This dowry basket sits upon an octagonal hardwood stepped pedestal base and there is a smaller stepped octagonal hardwood insert to the centre of the lid. These inserts have been firmly attached to the cane basket by stitches of cane which run through the small drilled holes and channelled grooves in the wood to hold the cane firmly in position. The wood adds tensile strength and rigidity to the structure with the wood to the base supporting the weight of the contents and the wood to the lid providing support for the figural elephant finial. Further, particularly in the case of the base, the wood minimises wear and damage to the more fragile split cane basketwork.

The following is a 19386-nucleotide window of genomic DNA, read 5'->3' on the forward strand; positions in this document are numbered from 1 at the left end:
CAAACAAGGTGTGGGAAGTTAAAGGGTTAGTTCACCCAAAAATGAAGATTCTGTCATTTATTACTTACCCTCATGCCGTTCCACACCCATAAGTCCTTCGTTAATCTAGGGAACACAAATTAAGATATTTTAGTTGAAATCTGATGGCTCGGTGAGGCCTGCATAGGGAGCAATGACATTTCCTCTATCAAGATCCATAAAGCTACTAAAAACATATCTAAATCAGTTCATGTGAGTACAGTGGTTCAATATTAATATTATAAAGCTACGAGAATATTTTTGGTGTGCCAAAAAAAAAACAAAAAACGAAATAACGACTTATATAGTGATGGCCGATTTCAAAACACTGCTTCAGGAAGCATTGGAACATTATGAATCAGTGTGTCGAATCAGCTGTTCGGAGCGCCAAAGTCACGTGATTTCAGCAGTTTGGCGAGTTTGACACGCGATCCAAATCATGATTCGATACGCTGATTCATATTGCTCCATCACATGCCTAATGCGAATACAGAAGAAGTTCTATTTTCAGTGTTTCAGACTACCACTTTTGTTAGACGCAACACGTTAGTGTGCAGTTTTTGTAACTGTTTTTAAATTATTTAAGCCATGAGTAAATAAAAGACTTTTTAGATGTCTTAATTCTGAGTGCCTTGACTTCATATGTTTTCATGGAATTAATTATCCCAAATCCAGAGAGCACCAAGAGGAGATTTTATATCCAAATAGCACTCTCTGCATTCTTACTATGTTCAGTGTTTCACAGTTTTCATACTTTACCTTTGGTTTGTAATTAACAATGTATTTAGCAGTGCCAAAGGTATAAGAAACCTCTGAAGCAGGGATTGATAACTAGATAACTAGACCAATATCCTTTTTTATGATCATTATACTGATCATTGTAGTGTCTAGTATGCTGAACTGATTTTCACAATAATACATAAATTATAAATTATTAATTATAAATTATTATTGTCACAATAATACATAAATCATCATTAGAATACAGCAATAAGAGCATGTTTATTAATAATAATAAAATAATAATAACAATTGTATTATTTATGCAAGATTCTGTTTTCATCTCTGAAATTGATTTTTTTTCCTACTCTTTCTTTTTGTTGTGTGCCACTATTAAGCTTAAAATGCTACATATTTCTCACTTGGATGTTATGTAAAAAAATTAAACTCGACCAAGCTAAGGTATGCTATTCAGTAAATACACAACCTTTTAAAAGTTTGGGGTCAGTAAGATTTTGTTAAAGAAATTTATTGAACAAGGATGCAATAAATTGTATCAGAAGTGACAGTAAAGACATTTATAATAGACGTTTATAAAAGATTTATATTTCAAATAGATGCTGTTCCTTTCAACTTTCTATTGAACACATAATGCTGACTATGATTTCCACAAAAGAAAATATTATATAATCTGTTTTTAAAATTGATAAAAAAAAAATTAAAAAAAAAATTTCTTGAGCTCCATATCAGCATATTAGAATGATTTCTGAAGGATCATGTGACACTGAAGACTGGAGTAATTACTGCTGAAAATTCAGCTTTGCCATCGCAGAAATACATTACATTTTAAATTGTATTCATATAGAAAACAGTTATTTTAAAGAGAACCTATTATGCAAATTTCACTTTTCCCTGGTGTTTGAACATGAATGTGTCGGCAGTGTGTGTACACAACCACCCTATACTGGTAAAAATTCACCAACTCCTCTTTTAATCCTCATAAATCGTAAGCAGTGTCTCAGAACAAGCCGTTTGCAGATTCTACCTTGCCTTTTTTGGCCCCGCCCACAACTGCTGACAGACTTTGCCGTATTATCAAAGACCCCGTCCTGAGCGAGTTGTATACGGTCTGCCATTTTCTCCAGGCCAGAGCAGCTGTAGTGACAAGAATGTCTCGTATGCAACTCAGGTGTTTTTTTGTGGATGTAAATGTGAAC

The cane has been skilfully woven using a combination of split and full cane. The exterior face is split cane and three different colours of cane have been used to form the decorative repeating geometric bands of ornamentation. In effect, the split cane forms a fine mesh face. It has been woven over and binds together the thicker, more rigid full cane core at the heart of the basket’s construction.


The security of the precious contents was paramount and this basket has been embellished with magnificent silver mountings including the hinge, lock plate and latch closures. To the top of the box is a charming figural silver elephant, with finely engraved detailing, crinkly ears and plain silver tusks. The elephant stands upon an octagonal silver plinth with a repeating foliate border.